Prevent new transmissions by using proven interventions, including pre-exposure prophylaxis (PrEP) and syringe services programs (SSPs)

Proven interventions such as PrEP and SSPs are tools that can be utilized to prevent new transmissions of HIV and HCV. When taken as prescribed, PrEP reduces the risk of getting HIV, with an effectiveness estimate of transmission through sex of ~99%, and among PWID from 74-84%.[1] Despite these findings, only a quarter of the one million Americans who could benefit from this preventative medication are using it.[2]

Another proven intervention that has been shown to dramatically reduce the risk of HIV and HCV transmission is SSPs, which provide PWID with sterile syringes and substance use education.[3] SSPs can also be utilized for promoting prevention education and as testing locations for HIV, HCV, and other infectious diseases.

The Scott County outbreak in 2015 was primarily driven by IDU. Implementation of SSPs as a response during this outbreak demonstrated the dramatic preventative impact of this intervention.[4] Since the implementation of the Scott County SSP, the number of individuals sharing syringes has dropped drastically, from 74% to 22%.[5] In 2018, a study conducted by the CDC examined the effectiveness of the Scott County SSP and found an association between SSP use and greater awareness of PrEP.[6] Only nine out of the 92 counties in Indiana allow SSP services, one of which is currently not in operation.

In areas where SSPs are not legally allowed, non-syringe harm reduction programs can be utilized, though only 13 counties in Indiana do so. Through these programs, individuals can obtain sterile non-syringe items used to prepare and introduce substances. Providing non-syringe programming is still an effective prevention method because non-syringe items also have the potential to transmit HIV, HCV, and other bloodborne infections.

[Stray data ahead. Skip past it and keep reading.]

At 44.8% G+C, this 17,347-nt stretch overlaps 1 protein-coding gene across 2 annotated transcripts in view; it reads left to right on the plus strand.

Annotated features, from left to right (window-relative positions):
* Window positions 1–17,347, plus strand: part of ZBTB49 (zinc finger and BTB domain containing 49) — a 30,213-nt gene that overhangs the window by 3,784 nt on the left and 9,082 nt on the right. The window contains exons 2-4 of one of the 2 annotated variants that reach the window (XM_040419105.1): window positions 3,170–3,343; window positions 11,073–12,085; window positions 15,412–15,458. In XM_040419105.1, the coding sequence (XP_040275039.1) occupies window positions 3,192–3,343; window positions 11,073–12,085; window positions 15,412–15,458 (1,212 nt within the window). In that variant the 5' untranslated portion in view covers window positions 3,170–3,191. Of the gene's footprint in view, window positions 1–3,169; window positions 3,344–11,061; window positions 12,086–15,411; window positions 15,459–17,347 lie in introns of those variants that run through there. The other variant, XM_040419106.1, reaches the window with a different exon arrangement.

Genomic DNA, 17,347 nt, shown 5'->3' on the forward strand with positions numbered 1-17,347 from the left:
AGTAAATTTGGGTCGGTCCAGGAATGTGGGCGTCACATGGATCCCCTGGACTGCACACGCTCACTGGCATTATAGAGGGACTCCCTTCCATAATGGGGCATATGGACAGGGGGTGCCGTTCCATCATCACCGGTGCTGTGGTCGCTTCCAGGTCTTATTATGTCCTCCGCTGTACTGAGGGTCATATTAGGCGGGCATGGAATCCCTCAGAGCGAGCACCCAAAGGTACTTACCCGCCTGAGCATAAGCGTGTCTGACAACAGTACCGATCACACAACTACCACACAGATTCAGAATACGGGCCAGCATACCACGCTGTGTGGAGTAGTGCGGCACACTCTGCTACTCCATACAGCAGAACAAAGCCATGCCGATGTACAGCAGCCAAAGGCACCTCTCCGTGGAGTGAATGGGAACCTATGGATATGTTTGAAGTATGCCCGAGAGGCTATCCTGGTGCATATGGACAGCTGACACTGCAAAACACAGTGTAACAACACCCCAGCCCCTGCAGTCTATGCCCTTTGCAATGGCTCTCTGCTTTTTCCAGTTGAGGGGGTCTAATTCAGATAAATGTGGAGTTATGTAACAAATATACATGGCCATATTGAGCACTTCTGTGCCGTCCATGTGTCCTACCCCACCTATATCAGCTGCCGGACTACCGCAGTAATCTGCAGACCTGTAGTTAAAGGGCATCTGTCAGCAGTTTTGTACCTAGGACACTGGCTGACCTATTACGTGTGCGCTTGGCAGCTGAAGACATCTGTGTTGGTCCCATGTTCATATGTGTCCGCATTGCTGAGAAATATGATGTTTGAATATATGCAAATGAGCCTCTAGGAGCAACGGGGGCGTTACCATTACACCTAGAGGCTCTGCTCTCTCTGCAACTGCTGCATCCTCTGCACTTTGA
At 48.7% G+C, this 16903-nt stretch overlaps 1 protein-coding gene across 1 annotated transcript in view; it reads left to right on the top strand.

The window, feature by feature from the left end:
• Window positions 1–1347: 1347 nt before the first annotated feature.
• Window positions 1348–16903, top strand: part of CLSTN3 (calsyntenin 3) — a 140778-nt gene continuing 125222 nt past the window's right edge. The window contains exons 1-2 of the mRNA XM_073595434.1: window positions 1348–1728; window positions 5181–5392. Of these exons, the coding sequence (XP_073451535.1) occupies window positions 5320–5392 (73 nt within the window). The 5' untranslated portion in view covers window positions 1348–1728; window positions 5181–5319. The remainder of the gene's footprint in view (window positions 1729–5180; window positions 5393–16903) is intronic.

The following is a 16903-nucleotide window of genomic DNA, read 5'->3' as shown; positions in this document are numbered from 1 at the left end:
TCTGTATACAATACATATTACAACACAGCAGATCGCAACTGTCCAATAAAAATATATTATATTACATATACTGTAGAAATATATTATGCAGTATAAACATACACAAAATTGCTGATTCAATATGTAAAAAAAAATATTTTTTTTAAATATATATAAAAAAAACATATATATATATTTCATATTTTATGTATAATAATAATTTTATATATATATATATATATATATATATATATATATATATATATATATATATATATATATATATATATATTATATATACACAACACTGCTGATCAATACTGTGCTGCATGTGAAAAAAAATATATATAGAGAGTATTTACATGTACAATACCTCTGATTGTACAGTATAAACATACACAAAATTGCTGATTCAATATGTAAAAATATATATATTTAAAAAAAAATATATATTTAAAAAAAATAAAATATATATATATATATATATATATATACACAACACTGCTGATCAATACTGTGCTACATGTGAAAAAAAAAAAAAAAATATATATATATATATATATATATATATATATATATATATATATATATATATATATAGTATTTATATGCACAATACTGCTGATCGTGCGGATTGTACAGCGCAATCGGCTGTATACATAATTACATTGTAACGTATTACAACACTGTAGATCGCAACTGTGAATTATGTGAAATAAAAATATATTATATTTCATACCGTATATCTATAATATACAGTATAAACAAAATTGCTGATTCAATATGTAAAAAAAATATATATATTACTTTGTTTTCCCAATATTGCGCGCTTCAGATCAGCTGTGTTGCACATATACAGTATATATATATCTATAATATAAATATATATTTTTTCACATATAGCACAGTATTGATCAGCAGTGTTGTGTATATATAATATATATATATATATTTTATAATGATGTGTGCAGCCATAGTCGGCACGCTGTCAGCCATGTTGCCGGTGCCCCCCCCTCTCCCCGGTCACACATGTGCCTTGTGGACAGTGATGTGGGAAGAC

Another preventative measure shown to reduce the transmission of HIV is consistent condom use, which reduces transmission by over 98%.[7] Though the CDC does not recommend condom use to prevent HCV transmission, the risk increases significantly when an individual has HIV.[8]

Despite these proven interventions, significant barriers to implementation exist and slow progress toward ending the HIV epidemic and eliminating HCV. Preventing community transmission of HIV and HCV requires validation and implementation of proven harm reduction interventions, and accurate, representative messaging to increase awareness, reduce stigma, and encourage health-seeking behaviors. The strategies within the Prevent pillar focus on empowering high-risk populations with the knowledge and resources they need to take proactive measures to avoid or prevent the spread of HIV/HCV in their communities.   


[1] Centers for Disease Control and Prevention. (2019). Effectiveness of Prevention Strategies to Reduce the Risk of Acquiring or Transmitting HIV. Retrieved from

[2] Centers for Disease Control and Prevention. (2019). Prevent new HIV transmissions by using proven interventions, including pre-exposure prophylaxis (PrEP) and syringe services programs (SSPs). Retrieved from

[3] Ibid.

[4] Indiana Department of Health. (2017) Indiana Department of Health Syringe Services & Harm Reduction Program Manual for Local Health Departments. Retrieved from

[5] Centers for Disease Control and Prevention. (2018). CROI 2018 Select CDC Studies of Interest. Retrieved from

[6] Fentem, S. (2018). New CDC research links Scott County syringe program with HIV testing, prevention. WFYI: Side Effects Public Media, Retrieved from

[7] United States Agency for International Development. (2015). Condom Fact Sheet. Retrieved from

[8] Picco, M. (2019). How common is sexual transmission of hepatitis C? Retrieved from